Links between carbon source selection and anaerobiosis in Shewanella oneidensis
Amoolya Singh, University of California, Berkeley
We studied the regulation of genetic networks participating in anaerobic respiration in Shewanella oneidensis, a remarkable bacterium whose metal-reducing capabilities have received attention for potential in bioremediation of nuclear waste sites. Unlike many bacteria studied to date, the ability of S. oneidensis to grow anaerobically with several electron acceptors is regulated by the cAMP-receptor protein (CRP). CRP-deficient mutants of S. oneidensis are impaired in anaerobic reduction and growth with Fe(III), Mn(IV), fumarate, nitrate, and DMSO. Loss of anaerobic respiration in crp mutants is due to loss of terminal anaerobic reductases and not due to deficiency in carbon metabolism. To further elucidate the regulatory networks and links in anaerobic respiration and catabolite repression, we ran microarray analyses to compare mRNA expression profiles of wild-type and crp mutant cells grown anaerobically with different electron acceptors. Preliminary results indicate that CRP positively regulates the expression of genes involved in energy generation and transcriptional regulation. Further work to identify the cAMP signaling pathways in S. oneidensis is underway.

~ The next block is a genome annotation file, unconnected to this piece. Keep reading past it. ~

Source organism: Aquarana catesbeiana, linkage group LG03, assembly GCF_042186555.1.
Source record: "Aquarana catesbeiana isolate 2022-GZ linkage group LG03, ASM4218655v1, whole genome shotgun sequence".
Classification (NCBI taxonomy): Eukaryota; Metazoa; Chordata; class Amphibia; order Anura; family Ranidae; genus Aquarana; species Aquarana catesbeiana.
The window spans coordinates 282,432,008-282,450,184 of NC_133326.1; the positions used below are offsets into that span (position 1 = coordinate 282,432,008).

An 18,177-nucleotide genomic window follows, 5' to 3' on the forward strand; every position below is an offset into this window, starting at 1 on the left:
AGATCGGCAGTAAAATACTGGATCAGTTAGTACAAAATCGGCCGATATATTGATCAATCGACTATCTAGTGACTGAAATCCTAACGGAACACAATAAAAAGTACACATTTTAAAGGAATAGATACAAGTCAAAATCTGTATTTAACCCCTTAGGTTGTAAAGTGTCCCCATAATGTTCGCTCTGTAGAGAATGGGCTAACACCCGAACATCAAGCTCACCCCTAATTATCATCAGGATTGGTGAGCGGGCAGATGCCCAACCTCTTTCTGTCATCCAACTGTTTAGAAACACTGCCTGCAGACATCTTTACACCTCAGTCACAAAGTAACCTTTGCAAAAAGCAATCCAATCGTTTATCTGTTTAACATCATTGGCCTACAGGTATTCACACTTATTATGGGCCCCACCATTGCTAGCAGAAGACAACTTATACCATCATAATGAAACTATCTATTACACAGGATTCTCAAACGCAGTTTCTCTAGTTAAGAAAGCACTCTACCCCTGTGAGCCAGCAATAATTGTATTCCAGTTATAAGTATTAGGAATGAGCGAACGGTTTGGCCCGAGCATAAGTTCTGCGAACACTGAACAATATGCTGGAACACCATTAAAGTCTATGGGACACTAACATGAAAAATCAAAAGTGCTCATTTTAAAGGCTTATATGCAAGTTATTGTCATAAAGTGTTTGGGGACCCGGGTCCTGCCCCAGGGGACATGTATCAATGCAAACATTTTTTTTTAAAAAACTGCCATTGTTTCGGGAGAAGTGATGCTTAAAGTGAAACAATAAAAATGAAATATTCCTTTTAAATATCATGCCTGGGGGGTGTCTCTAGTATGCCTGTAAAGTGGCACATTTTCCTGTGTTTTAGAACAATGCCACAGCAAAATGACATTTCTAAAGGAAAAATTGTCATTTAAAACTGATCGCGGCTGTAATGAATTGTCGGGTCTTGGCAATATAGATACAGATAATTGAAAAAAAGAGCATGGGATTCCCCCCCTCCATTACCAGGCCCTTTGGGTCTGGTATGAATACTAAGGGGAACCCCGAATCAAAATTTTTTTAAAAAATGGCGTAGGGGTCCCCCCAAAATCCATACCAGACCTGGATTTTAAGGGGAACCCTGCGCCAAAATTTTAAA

Abstract Author(s): Amoolya H. Singh (joint work with Alex S. Beliaev, Grigoriy E. Pinchuk, and Jim K. Fredrickson, PNNL)